Nigerian professional footballer who plays for Major League Soccer (MLS) team Toronto FC Ifunanyachi Achara has joined a growing number of professional athletes taking their paycheck in cryptos.
Bitcoin for Remittances
The 23-year-old forward said that he collects half of his wages in Bitcoin through a third-party exchange service called Bitwage.
According to the forward, the major reason for his decision is due to rising inflation in his home continent.
He also pointed to the US money-printing practices stating this was further devaluing the Nigerian naira.
Achara says he prefers sending Bitcoin as a substitute for fiat to his family in Nigeria.
“If I wanted to send money to my parents to move away from a state that I felt like was really violent, I couldn’t,” Achara said. “I couldn’t send them money to the bank. It was just through Bitcoin that I was able to send my family money more easily and efficiently as fast as possible,” he added.
Achara’s announcement follows on the back of Kansas City Chiefs tight end Sean Culkin who said he would be converting his entire NFL salary into Bitcoin for the 2021 fiscal year.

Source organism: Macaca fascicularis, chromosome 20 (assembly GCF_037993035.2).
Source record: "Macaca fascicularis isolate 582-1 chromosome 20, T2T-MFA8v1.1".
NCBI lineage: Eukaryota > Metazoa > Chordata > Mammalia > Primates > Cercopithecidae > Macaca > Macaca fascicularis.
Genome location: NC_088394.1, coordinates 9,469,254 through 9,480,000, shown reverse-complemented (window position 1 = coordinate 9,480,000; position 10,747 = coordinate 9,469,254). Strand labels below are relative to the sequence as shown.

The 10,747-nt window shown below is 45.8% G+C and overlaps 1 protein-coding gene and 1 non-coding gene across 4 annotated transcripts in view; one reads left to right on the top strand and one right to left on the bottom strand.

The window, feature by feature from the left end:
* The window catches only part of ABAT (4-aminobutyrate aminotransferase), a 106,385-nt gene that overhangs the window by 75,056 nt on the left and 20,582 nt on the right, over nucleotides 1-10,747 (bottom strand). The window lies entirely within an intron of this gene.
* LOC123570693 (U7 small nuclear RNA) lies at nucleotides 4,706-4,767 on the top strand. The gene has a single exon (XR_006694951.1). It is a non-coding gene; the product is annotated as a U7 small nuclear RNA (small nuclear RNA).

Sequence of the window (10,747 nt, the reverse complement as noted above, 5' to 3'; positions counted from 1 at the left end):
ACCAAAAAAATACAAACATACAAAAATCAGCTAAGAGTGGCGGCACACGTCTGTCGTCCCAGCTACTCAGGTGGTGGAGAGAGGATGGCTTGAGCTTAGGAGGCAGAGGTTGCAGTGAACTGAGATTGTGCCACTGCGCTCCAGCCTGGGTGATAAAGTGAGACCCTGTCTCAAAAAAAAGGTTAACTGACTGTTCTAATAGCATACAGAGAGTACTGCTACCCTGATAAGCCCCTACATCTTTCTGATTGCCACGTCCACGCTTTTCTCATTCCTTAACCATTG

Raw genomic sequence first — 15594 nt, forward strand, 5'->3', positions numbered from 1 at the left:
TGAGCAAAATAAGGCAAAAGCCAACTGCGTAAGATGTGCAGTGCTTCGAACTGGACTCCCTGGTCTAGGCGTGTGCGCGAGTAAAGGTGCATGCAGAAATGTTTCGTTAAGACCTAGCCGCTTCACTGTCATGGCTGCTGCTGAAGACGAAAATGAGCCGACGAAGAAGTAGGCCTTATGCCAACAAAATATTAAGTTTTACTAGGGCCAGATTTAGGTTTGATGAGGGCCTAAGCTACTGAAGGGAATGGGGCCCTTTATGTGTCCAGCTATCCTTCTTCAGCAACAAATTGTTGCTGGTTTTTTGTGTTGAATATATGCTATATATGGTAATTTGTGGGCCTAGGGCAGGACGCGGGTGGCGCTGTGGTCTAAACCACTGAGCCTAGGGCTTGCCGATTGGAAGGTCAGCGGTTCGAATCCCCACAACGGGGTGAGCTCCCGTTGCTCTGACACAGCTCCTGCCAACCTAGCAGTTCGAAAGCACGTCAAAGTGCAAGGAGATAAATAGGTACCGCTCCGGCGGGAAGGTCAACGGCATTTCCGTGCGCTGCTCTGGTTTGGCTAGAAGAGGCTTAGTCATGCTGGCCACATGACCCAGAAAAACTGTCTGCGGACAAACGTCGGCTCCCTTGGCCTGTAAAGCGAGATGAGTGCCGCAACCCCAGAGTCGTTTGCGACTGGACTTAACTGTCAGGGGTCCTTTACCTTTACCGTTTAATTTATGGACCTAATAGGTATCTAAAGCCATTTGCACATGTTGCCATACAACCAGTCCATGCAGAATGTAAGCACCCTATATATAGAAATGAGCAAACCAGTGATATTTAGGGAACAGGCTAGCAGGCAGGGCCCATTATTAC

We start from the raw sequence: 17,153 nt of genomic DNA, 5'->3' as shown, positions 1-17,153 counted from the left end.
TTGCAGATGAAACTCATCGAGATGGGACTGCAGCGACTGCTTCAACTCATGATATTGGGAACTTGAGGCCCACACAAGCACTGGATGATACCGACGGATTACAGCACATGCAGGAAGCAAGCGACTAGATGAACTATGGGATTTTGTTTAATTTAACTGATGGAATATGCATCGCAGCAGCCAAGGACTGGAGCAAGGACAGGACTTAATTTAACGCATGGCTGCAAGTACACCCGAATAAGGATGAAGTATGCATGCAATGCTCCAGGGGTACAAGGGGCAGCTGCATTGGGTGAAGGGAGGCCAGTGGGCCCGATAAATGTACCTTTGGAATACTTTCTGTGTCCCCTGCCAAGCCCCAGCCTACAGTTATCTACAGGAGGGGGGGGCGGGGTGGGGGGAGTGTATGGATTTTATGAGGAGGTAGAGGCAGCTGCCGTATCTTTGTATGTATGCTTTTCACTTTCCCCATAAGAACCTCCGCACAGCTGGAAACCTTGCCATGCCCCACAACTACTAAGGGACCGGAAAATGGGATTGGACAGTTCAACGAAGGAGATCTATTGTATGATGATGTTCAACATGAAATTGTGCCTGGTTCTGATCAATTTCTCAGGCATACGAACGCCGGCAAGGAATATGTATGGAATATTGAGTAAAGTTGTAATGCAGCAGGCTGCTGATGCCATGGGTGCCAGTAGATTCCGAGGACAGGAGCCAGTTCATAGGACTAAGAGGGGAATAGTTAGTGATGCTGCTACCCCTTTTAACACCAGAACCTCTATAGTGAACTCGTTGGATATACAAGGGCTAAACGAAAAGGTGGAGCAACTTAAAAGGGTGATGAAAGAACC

Another crypto adherent has been California Panther’s Russell Okung, who is working with crypto startup Strike for his BTC payments.
Achara is also buying into the favorite narrative of crypto enthusiasts who see Bitcoin as a store of value.
According to the Toronto striker, Bitcoin is a hedge against growing inflation in the West African nation. The Nigerian naira crossed the 18% mark in March following a four-year high.
Bitcoin also plays a crucial role in reducing wire transfer fees due to its decentralized nature. Because no central authority controls the Bitcoin blockchain network, foreign nationals only have to worry about network fees.
Nigerians Shun Naira For Foreign Currencies
According to a Bloomberg report, Nigerians are accumulating foreign currencies to hedge against naira volatility and rising inflation.
The statement, which was contained in a research paper published by the country’s apex bank, noted that higher real-exchange rate volatility is associated with an increased level of currency substitution.
It further pointed out that the ratio of foreign cash deposits to naira deposits on-demand in commercial banks surpassed the International Monetary Fund’s 30% threshold due to the global financial crisis occasioned by the pandemic.
Although this figure may be disturbing, the paper also pointed out that the naira lost 66% of its value in 2009 when it got exchanged at 149 Naira for a dollar, and with rising inflation, Nigerians are frantically looking for ways to protect their wealth.
Achara’s decision to send Bitcoin to his family is just one indication of a fast-eroding financial system where fiat no longer retains value due to continued money-printing practices by the government.